Valuing Ant is no easy thing. The hype around its initial public offering, combined with a recently restructured business model and unpredictable regulatory environment, make the Chinese financial technology behemoth’s prospects especially difficult to forecast. It also has no obvious peers. Given the available information, though, a Breakingviews calculator suggests a reasonable place to start is about $275 billion.
Since Alibaba founder Jack Ma took control of the company’s Alipay payments division in a controversial 2011 spinoff, it has morphed into a financial services super-app. The payments piece is steady, but fees collected from merchants are as little as 5 basis points. The other chunk, where Ant derives most of its value, is a fast-growing marketplace that matches consumers with providers of credit, insurance and wealth management services.
As a middleman, Ant passes on most of the underwriting risk to financial vendors. Instead, it makes money by charging those partners for crunching vast amounts of customer spending data to help assess the risks. In the year to June, the three broad business segments generated over $12 billion in such “technology service fees”, roughly 60% of the top line.
Based on transaction volumes and revenue it is possible to calculate how much Ant keeps from deals done over its app. In the year to June, Ant pocketed over 20% of total insurance premiums generated on Alipay. For credit and wealth management, the so-called take rates were lower, at 2.4% and 0.5%, respectively.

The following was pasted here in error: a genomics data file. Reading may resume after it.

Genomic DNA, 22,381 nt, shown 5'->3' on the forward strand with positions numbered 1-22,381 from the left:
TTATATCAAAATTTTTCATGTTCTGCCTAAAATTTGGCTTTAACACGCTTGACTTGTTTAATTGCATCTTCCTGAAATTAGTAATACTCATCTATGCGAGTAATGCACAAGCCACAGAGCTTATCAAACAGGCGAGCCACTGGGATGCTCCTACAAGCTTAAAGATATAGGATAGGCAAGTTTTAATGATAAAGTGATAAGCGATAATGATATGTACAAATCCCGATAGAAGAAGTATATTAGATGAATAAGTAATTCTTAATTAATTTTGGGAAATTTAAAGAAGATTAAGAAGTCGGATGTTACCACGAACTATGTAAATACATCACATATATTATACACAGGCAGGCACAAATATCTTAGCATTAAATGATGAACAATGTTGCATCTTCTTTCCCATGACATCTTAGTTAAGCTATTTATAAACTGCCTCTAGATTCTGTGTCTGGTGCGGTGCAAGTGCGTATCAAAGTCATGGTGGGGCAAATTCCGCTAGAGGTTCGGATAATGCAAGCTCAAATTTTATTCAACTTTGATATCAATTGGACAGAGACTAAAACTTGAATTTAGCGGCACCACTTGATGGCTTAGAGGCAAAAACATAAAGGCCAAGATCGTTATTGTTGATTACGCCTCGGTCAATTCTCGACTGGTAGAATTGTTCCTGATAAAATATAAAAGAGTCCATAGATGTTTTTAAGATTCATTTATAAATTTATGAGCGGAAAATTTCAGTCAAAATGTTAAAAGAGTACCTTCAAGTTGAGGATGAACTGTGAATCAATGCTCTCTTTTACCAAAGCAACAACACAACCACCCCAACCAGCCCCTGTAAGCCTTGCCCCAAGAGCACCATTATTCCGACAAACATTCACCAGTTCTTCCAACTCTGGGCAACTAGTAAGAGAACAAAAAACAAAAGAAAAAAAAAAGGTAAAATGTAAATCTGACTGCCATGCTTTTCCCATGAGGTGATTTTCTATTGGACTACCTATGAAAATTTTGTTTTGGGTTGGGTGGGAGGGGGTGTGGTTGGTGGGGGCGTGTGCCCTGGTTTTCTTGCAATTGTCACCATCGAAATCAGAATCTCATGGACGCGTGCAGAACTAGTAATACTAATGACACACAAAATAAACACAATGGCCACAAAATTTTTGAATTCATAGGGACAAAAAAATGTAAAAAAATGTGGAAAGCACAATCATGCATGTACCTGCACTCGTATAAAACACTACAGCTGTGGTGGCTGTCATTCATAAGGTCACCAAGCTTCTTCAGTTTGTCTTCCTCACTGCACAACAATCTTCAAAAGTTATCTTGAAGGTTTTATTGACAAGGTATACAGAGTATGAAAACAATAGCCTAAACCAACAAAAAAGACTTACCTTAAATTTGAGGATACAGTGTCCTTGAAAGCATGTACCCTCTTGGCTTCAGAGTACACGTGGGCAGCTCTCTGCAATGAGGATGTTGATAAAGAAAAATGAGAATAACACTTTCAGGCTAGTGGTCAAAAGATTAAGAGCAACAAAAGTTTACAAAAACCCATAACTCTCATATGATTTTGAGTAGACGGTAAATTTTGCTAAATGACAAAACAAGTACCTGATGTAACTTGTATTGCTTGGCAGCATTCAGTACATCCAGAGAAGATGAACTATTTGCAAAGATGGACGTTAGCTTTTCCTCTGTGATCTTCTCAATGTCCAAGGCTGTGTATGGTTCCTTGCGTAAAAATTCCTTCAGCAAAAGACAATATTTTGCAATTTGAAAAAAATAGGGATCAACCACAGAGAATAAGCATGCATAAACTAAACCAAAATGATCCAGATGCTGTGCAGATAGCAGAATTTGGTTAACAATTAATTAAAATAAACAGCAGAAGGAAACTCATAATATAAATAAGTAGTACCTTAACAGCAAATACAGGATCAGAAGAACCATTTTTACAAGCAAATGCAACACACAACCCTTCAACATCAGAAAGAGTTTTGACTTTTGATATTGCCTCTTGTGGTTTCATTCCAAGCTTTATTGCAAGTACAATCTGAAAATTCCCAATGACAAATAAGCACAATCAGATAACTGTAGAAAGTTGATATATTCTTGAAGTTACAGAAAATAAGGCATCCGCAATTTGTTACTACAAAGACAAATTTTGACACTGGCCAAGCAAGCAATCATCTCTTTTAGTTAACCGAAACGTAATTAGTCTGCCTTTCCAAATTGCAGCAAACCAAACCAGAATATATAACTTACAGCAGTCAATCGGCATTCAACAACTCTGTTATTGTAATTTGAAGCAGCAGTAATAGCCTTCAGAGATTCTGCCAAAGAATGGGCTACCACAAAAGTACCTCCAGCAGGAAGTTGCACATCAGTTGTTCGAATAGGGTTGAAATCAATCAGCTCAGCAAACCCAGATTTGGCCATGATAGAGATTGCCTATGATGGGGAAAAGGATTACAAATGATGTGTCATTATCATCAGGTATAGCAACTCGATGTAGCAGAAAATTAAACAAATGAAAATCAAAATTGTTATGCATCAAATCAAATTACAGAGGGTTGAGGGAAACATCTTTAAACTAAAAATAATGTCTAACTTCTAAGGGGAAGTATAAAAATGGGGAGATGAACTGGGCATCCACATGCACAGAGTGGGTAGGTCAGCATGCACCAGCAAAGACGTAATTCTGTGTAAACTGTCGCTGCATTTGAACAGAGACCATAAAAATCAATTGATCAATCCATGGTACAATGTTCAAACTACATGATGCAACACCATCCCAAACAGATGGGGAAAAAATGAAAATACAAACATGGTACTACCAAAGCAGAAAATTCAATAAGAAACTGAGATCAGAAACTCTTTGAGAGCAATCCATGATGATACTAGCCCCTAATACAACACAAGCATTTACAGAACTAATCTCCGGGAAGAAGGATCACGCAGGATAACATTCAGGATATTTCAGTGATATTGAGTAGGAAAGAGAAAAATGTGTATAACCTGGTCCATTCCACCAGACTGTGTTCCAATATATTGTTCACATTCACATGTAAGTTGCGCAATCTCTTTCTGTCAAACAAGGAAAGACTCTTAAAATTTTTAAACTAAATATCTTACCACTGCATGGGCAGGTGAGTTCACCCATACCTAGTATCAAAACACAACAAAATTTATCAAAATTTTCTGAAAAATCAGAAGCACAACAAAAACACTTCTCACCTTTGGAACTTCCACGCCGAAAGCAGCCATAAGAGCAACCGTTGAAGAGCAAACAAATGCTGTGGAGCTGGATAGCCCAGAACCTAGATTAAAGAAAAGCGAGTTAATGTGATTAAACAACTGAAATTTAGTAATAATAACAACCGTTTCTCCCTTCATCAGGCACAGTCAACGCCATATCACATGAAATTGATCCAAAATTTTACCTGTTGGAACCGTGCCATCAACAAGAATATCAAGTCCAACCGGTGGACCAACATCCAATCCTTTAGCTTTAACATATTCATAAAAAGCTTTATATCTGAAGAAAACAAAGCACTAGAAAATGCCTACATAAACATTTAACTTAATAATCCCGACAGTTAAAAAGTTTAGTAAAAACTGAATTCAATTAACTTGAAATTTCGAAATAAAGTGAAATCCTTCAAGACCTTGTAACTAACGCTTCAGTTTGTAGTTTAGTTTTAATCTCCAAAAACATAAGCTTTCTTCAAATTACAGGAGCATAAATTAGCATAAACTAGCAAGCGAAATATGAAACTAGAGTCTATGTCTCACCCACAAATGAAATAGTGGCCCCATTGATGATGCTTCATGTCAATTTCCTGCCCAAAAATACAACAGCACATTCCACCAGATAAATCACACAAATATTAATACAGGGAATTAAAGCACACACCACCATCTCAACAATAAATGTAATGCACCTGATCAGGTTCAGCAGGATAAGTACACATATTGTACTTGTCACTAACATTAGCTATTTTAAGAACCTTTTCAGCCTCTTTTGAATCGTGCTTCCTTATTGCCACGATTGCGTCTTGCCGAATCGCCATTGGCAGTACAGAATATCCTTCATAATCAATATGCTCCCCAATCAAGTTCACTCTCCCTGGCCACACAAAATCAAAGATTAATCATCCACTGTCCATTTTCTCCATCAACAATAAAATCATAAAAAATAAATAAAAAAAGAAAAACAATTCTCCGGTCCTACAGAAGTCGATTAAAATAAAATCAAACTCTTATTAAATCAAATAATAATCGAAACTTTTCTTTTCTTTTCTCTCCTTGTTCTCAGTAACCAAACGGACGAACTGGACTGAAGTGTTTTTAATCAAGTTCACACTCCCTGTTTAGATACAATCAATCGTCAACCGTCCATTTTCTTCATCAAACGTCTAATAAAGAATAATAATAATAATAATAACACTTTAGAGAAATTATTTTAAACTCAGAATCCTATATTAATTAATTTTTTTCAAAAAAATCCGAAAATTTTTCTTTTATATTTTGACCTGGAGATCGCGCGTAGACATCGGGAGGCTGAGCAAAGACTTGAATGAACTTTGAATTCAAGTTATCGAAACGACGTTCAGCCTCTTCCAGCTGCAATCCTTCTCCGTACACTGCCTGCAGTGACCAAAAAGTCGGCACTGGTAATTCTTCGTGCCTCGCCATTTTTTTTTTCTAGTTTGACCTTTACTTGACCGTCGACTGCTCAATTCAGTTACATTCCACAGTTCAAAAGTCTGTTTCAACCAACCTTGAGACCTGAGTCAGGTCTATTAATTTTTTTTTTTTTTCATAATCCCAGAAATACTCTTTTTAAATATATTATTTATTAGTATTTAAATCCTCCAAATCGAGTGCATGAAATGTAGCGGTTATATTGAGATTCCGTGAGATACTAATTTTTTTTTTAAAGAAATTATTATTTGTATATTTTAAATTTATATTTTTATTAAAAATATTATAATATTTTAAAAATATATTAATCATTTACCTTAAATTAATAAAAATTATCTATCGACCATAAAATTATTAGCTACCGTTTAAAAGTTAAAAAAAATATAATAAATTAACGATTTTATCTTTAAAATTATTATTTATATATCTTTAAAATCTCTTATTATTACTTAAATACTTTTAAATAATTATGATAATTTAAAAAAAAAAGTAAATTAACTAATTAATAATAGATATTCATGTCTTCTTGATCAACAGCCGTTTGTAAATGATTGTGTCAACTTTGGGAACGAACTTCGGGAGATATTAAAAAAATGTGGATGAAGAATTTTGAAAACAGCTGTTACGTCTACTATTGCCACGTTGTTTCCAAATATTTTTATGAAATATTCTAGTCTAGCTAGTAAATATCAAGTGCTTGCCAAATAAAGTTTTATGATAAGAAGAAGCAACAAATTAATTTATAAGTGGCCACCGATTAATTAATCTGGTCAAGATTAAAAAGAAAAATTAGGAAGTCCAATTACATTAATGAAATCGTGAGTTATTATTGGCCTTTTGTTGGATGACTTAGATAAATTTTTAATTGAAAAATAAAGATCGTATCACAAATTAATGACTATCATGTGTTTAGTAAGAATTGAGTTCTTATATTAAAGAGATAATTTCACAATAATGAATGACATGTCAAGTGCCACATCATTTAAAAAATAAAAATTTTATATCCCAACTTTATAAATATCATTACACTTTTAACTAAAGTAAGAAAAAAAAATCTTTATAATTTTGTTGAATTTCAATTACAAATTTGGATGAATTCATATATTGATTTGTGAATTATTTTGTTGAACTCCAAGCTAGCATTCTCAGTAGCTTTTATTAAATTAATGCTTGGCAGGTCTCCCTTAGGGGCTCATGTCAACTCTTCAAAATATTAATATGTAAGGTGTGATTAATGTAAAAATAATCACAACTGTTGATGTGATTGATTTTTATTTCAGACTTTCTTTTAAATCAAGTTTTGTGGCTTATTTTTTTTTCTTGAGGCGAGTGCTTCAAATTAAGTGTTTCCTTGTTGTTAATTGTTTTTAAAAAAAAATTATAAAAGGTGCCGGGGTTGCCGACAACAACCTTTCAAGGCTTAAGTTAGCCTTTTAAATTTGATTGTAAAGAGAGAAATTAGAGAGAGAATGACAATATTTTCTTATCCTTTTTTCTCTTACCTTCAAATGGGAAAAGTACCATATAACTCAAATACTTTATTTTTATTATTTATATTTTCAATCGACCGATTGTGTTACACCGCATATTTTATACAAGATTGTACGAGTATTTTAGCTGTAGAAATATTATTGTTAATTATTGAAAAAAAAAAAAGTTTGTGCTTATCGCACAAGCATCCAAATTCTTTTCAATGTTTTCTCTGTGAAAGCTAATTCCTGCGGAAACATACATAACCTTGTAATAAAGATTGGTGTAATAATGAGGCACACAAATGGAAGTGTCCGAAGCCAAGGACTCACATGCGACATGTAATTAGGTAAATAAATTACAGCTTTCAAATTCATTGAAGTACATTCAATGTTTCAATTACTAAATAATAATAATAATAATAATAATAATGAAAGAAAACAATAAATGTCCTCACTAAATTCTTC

If Ant can maintain those rates and its market shares, the heady anticipated growth in Chinese online financial services implies Ant’s revenue will exceed $34 billion in 2022. Using the same 27% net profit margin that Ant achieved in the year to June and applying the roughly 30 times forecast 2022 earnings multiple that U.S. payment peers fetch gives Ant a market capitalisation of just over $275 billion. That’s nearly double the $150 billion valuation imputed during a private mega-fundraising in 2018.
It is a rocky path, however. For one thing, rivals such as Chinese tech titan Tencent and online retailer JD.com are steadily muscling in on financial services. Even SoftBank-backed ByteDance, the firm behind viral video app TikTok, recently snapped up a digital payments outfit. Financial regulators are also keeping close watch: Ant’s growing heft could prompt a crackdown on the fees the company can charge. Ant may be able to hand off a lot of risk, but its investors cannot.